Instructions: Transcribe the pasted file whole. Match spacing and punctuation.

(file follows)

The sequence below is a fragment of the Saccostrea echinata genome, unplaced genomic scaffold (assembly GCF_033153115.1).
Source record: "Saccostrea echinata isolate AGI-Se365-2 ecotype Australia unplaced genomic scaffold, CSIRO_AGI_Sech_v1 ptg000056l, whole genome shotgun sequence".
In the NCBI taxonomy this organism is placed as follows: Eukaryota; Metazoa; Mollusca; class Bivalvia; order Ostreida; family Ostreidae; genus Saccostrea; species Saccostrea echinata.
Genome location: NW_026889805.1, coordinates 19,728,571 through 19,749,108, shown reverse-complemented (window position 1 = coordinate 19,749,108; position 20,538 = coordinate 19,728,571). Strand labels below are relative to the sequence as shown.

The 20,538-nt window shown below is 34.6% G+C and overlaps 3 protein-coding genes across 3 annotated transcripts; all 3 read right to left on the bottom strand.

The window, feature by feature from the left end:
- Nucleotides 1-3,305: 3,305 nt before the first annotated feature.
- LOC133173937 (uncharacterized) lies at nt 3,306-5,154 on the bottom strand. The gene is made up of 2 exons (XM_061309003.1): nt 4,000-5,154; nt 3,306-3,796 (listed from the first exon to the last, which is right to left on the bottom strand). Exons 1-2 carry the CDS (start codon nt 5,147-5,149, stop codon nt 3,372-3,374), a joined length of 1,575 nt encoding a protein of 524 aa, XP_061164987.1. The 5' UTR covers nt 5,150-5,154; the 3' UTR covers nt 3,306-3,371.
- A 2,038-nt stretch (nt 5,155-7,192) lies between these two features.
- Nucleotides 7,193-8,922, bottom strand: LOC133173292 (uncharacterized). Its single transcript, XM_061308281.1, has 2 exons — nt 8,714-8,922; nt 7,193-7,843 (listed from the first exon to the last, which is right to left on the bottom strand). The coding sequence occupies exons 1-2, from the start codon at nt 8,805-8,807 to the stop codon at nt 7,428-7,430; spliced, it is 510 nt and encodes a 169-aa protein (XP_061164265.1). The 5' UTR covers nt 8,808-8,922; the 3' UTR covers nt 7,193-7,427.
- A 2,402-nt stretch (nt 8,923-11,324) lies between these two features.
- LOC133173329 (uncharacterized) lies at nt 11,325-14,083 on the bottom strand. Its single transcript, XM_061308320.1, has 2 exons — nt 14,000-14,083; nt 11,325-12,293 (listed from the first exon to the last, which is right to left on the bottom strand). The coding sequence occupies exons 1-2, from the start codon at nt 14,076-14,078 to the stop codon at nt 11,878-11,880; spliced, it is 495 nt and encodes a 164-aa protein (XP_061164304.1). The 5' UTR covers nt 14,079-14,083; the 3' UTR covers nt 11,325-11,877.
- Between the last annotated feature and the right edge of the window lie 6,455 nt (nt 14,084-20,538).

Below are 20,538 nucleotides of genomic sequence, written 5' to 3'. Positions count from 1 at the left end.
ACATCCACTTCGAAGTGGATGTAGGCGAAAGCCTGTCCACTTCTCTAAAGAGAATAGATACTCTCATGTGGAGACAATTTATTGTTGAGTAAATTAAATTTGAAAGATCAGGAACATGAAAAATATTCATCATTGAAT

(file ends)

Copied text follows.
The sequence below is a fragment of the Saccostrea echinata genome, unplaced genomic scaffold (assembly GCF_033153115.1).
Source record: "Saccostrea echinata isolate AGI-Se365-2 ecotype Australia unplaced genomic scaffold, CSIRO_AGI_Sech_v1 ptg000056l, whole genome shotgun sequence".
In the NCBI taxonomy this organism is placed as follows: Eukaryota; Metazoa; Mollusca; class Bivalvia; order Ostreida; family Ostreidae; genus Saccostrea; species Saccostrea echinata.
Genome location: NW_026889805.1, coordinates 19,728,571 through 19,749,108, shown reverse-complemented (window position 1 = coordinate 19,749,108; position 20,538 = coordinate 19,728,571). Strand labels below are relative to the sequence as shown.

The 20,538-nt window shown below is 34.6% G+C and overlaps 3 protein-coding genes across 3 annotated transcripts; all 3 read right to left on the bottom strand.

The window, feature by feature from the left end:
- Nucleotides 1-3,305: 3,305 nt before the first annotated feature.
- LOC133173937 (uncharacterized) lies at nt 3,306-5,154 on the bottom strand. The gene is made up of 2 exons (XM_061309003.1): nt 4,000-5,154; nt 3,306-3,796 (listed from the first exon to the last, which is right to left on the bottom strand). Exons 1-2 carry the CDS (start codon nt 5,147-5,149, stop codon nt 3,372-3,374), a joined length of 1,575 nt encoding a protein of 524 aa, XP_061164987.1. The 5' UTR covers nt 5,150-5,154; the 3' UTR covers nt 3,306-3,371.
- A 2,038-nt stretch (nt 5,155-7,192) lies between these two features.
- Nucleotides 7,193-8,922, bottom strand: LOC133173292 (uncharacterized). Its single transcript, XM_061308281.1, has 2 exons — nt 8,714-8,922; nt 7,193-7,843 (listed from the first exon to the last, which is right to left on the bottom strand). The coding sequence occupies exons 1-2, from the start codon at nt 8,805-8,807 to the stop codon at nt 7,428-7,430; spliced, it is 510 nt and encodes a 169-aa protein (XP_061164265.1). The 5' UTR covers nt 8,808-8,922; the 3' UTR covers nt 7,193-7,427.
- A 2,402-nt stretch (nt 8,923-11,324) lies between these two features.
- LOC133173329 (uncharacterized) lies at nt 11,325-14,083 on the bottom strand. Its single transcript, XM_061308320.1, has 2 exons — nt 14,000-14,083; nt 11,325-12,293 (listed from the first exon to the last, which is right to left on the bottom strand). The coding sequence occupies exons 1-2, from the start codon at nt 14,076-14,078 to the stop codon at nt 11,878-11,880; spliced, it is 495 nt and encodes a 164-aa protein (XP_061164304.1). The 5' UTR covers nt 14,079-14,083; the 3' UTR covers nt 11,325-11,877.
- Between the last annotated feature and the right edge of the window lie 6,455 nt (nt 14,084-20,538).

Below are 20,538 nucleotides of genomic sequence, written 5' to 3'. Positions count from 1 at the left end.
ACATCCACTTCGAAGTGGATGTAGGCGAAAGCCTGTCCACTTCTCTAAAGAGAATAGATACTCTCATGTGGAGACAATTTATTGTTGAGTAAATTAAATTTGAAAGATCAGGAACATGAAAAATATTCATCATTGAAT